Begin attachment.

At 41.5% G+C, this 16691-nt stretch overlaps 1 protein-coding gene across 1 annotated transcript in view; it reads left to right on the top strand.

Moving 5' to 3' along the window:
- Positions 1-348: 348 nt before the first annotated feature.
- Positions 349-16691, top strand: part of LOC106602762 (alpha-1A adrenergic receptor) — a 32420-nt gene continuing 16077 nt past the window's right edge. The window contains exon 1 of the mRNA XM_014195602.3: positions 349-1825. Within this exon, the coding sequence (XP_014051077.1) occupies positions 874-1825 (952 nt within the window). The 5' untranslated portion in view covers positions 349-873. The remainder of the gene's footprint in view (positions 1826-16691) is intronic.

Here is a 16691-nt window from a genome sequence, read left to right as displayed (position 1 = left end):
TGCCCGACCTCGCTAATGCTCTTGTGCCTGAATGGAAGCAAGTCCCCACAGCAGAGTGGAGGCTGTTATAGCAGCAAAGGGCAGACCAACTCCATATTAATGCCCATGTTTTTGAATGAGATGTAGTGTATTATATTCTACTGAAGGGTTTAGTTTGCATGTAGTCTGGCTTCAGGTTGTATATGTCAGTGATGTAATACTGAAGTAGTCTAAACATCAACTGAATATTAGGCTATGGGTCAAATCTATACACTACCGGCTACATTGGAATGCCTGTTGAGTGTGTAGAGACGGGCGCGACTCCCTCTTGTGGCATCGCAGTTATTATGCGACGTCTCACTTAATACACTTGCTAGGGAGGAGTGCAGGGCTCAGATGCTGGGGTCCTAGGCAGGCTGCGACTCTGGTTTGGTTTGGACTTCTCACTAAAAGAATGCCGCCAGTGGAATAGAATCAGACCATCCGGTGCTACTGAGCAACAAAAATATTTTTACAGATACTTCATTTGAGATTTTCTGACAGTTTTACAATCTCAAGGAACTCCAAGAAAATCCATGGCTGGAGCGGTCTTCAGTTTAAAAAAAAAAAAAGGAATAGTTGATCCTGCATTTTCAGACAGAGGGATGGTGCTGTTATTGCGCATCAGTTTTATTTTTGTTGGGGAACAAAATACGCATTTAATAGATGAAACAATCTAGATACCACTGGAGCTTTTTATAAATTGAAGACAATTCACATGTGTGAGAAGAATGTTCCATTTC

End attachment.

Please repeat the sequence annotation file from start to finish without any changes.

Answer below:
At 41.5% G+C, this 16691-nt stretch overlaps 1 protein-coding gene across 1 annotated transcript in view; it reads left to right on the top strand.

Moving 5' to 3' along the window:
- Positions 1-348: 348 nt before the first annotated feature.
- Positions 349-16691, top strand: part of LOC106602762 (alpha-1A adrenergic receptor) — a 32420-nt gene continuing 16077 nt past the window's right edge. The window contains exon 1 of the mRNA XM_014195602.3: positions 349-1825. Within this exon, the coding sequence (XP_014051077.1) occupies positions 874-1825 (952 nt within the window). The 5' untranslated portion in view covers positions 349-873. The remainder of the gene's footprint in view (positions 1826-16691) is intronic.

Here is a 16691-nt window from a genome sequence, read left to right as displayed (position 1 = left end):
TGCCCGACCTCGCTAATGCTCTTGTGCCTGAATGGAAGCAAGTCCCCACAGCAGAGTGGAGGCTGTTATAGCAGCAAAGGGCAGACCAACTCCATATTAATGCCCATGTTTTTGAATGAGATGTAGTGTATTATATTCTACTGAAGGGTTTAGTTTGCATGTAGTCTGGCTTCAGGTTGTATATGTCAGTGATGTAATACTGAAGTAGTCTAAACATCAACTGAATATTAGGCTATGGGTCAAATCTATACACTACCGGCTACATTGGAATGCCTGTTGAGTGTGTAGAGACGGGCGCGACTCCCTCTTGTGGCATCGCAGTTATTATGCGACGTCTCACTTAATACACTTGCTAGGGAGGAGTGCAGGGCTCAGATGCTGGGGTCCTAGGCAGGCTGCGACTCTGGTTTGGTTTGGACTTCTCACTAAAAGAATGCCGCCAGTGGAATAGAATCAGACCATCCGGTGCTACTGAGCAACAAAAATATTTTTACAGATACTTCATTTGAGATTTTCTGACAGTTTTACAATCTCAAGGAACTCCAAGAAAATCCATGGCTGGAGCGGTCTTCAGTTTAAAAAAAAAAAAAGGAATAGTTGATCCTGCATTTTCAGACAGAGGGATGGTGCTGTTATTGCGCATCAGTTTTATTTTTGTTGGGGAACAAAATACGCATTTAATAGATGAAACAATCTAGATACCACTGGAGCTTTTTATAAATTGAAGACAATTCACATGTGTGAGAAGAATGTTCCATTTC